22nd Feb 2016
The digital age creates significant challenges and opportunities for customer service executives, which they should carefully consider at both a strategic and operational level if their organisations are to thrive. There are a variety of issues to focus on, but here are three of the ways that technology is transforming business models and customer service strategies. Each should be analysed in turn.
A new form of democracy and radical transparency is transforming governance and affecting business and politics alike, and is one of the most important issues in customer service today. For businesses, social media not only creates an opportunity to promote products, but also to crowdsource ideas and collaborate with consumers. It also offers companies the ability to reach customers across the globe cost-effectively.
But social media also presents challenges for brands. With the likes of Twitter offering consumers the chance to hold businesses to account in real time, in a very public setting, customer service is increasingly a driver of reputation, brand and share price. As a result, boards need to understand what is trending in cyberspace and engage with their customers on social platforms. It is also important that lines of communication between these customer service executives and the marketing teams that control online presences are streamlined for maximum efficiency in real-time crisis management.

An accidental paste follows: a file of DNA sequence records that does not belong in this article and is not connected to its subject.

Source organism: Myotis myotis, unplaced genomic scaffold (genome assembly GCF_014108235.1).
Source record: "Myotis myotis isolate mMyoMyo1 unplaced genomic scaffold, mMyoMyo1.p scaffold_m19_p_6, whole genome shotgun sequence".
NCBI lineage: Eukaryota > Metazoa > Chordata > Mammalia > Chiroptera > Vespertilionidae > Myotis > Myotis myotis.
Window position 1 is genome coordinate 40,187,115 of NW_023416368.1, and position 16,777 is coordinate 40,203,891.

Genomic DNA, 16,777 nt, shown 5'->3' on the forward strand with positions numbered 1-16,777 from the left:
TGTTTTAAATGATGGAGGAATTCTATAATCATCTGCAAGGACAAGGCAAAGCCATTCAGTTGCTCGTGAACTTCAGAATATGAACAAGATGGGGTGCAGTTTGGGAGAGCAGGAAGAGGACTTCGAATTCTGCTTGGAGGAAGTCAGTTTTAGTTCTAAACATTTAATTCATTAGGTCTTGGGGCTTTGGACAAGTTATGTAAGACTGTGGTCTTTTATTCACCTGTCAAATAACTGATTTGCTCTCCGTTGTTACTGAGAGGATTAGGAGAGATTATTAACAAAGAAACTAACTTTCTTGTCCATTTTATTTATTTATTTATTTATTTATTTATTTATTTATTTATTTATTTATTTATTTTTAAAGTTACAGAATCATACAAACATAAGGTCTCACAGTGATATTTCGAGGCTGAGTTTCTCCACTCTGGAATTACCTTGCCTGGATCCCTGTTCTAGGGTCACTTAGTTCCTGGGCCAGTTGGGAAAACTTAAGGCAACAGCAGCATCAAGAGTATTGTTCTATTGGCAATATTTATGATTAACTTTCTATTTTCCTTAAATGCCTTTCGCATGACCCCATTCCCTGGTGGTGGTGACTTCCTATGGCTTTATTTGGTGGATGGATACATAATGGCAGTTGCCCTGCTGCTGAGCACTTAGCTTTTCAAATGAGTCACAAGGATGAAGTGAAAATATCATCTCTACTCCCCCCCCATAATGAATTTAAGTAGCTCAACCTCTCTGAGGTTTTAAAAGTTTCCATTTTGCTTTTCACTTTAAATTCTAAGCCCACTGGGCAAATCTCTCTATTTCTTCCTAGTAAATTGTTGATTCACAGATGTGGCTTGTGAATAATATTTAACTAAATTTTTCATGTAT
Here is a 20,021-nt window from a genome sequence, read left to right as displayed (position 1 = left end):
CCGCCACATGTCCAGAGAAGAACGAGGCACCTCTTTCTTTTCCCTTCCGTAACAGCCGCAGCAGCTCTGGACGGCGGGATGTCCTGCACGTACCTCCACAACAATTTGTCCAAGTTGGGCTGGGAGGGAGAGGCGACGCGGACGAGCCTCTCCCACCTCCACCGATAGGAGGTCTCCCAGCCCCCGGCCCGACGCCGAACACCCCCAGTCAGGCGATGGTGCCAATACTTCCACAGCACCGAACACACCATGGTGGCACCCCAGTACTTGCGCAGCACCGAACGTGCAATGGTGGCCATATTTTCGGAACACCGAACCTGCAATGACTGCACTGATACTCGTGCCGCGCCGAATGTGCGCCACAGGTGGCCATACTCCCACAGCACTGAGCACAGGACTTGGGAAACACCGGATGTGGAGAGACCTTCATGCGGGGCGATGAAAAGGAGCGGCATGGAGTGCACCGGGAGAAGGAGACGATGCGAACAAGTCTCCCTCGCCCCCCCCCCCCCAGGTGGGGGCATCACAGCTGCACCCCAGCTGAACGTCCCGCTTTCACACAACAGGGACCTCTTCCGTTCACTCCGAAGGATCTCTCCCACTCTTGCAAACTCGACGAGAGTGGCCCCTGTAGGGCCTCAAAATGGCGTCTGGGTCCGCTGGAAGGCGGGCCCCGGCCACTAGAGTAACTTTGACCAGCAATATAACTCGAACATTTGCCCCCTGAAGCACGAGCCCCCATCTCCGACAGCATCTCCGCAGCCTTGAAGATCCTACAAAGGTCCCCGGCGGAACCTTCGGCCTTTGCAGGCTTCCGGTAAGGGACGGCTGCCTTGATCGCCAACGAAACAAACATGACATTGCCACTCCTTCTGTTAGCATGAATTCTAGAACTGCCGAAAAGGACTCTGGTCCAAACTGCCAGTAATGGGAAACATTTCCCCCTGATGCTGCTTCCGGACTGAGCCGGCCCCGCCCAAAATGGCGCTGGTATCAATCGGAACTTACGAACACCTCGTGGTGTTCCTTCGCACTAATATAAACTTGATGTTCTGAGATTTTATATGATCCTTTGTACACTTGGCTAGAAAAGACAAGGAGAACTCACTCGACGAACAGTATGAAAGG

Another key trend to consider is population growth. It’s becoming increasingly clear that sustainability will be the abiding issue of our age, and organisations need to adapt. Whether it is fish, water, rare metals or oil, things will start to run out – potentially with catastrophic consequences for the billions who rely on them.
The challenge is to redesign supply chains to recognise that resources are limited. This is a business issue which is fast becoming a customer service issue. Getting it right can create real opportunity, particularly for services, energy management and communications organisations.
Finally, the digital age gives organisations the tools to improve the efficiency of customer service strategies. Cloud-based services can deliver speed, allowing call centre managers to alter the interactive voice response in seconds, to deal with emerging issues. It also enhances self-service capability, allowing companies to experiment, learn and adapt at digital market speed.
But these new technologies also mean that newly empowered consumers can no longer be fobbed off with old-hat routines for managing customer complaints and issues. As the Institute of Customer Service’s Service goes social report outlines, they require a more meaningful level of engagement in the digital world.